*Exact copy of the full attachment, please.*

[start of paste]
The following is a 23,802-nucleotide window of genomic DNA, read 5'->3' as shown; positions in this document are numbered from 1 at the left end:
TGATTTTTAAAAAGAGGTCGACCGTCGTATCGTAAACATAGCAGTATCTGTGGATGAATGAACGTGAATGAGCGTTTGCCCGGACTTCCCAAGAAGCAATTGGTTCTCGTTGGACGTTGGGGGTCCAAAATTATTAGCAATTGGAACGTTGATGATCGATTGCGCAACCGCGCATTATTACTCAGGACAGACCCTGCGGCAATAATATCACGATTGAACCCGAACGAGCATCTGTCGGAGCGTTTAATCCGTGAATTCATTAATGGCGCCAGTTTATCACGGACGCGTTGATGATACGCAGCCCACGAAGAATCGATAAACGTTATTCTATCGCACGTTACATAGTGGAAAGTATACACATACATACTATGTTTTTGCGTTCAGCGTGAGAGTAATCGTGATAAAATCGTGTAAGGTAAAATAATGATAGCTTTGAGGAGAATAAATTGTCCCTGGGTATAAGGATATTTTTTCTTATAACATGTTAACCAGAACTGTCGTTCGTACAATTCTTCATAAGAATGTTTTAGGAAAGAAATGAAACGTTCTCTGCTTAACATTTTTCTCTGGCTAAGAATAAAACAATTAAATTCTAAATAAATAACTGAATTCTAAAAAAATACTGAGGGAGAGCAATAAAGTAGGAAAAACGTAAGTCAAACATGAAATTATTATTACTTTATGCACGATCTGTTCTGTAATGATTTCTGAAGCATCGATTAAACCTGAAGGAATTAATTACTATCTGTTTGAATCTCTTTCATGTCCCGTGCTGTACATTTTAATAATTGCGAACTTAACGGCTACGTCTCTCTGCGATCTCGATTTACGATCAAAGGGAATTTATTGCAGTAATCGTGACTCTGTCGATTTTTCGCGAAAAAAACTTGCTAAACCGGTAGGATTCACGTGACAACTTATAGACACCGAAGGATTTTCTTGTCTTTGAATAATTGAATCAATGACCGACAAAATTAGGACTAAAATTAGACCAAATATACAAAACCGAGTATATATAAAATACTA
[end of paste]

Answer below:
The following is a 23,802-nucleotide window of genomic DNA, read 5'->3' as shown; positions in this document are numbered from 1 at the left end:
TGATTTTTAAAAAGAGGTCGACCGTCGTATCGTAAACATAGCAGTATCTGTGGATGAATGAACGTGAATGAGCGTTTGCCCGGACTTCCCAAGAAGCAATTGGTTCTCGTTGGACGTTGGGGGTCCAAAATTATTAGCAATTGGAACGTTGATGATCGATTGCGCAACCGCGCATTATTACTCAGGACAGACCCTGCGGCAATAATATCACGATTGAACCCGAACGAGCATCTGTCGGAGCGTTTAATCCGTGAATTCATTAATGGCGCCAGTTTATCACGGACGCGTTGATGATACGCAGCCCACGAAGAATCGATAAACGTTATTCTATCGCACGTTACATAGTGGAAAGTATACACATACATACTATGTTTTTGCGTTCAGCGTGAGAGTAATCGTGATAAAATCGTGTAAGGTAAAATAATGATAGCTTTGAGGAGAATAAATTGTCCCTGGGTATAAGGATATTTTTTCTTATAACATGTTAACCAGAACTGTCGTTCGTACAATTCTTCATAAGAATGTTTTAGGAAAGAAATGAAACGTTCTCTGCTTAACATTTTTCTCTGGCTAAGAATAAAACAATTAAATTCTAAATAAATAACTGAATTCTAAAAAAATACTGAGGGAGAGCAATAAAGTAGGAAAAACGTAAGTCAAACATGAAATTATTATTACTTTATGCACGATCTGTTCTGTAATGATTTCTGAAGCATCGATTAAACCTGAAGGAATTAATTACTATCTGTTTGAATCTCTTTCATGTCCCGTGCTGTACATTTTAATAATTGCGAACTTAACGGCTACGTCTCTCTGCGATCTCGATTTACGATCAAAGGGAATTTATTGCAGTAATCGTGACTCTGTCGATTTTTCGCGAAAAAAACTTGCTAAACCGGTAGGATTCACGTGACAACTTATAGACACCGAAGGATTTTCTTGTCTTTGAATAATTGAATCAATGACCGACAAAATTAGGACTAAAATTAGACCAAATATACAAAACCGAGTATATATAAAATACTA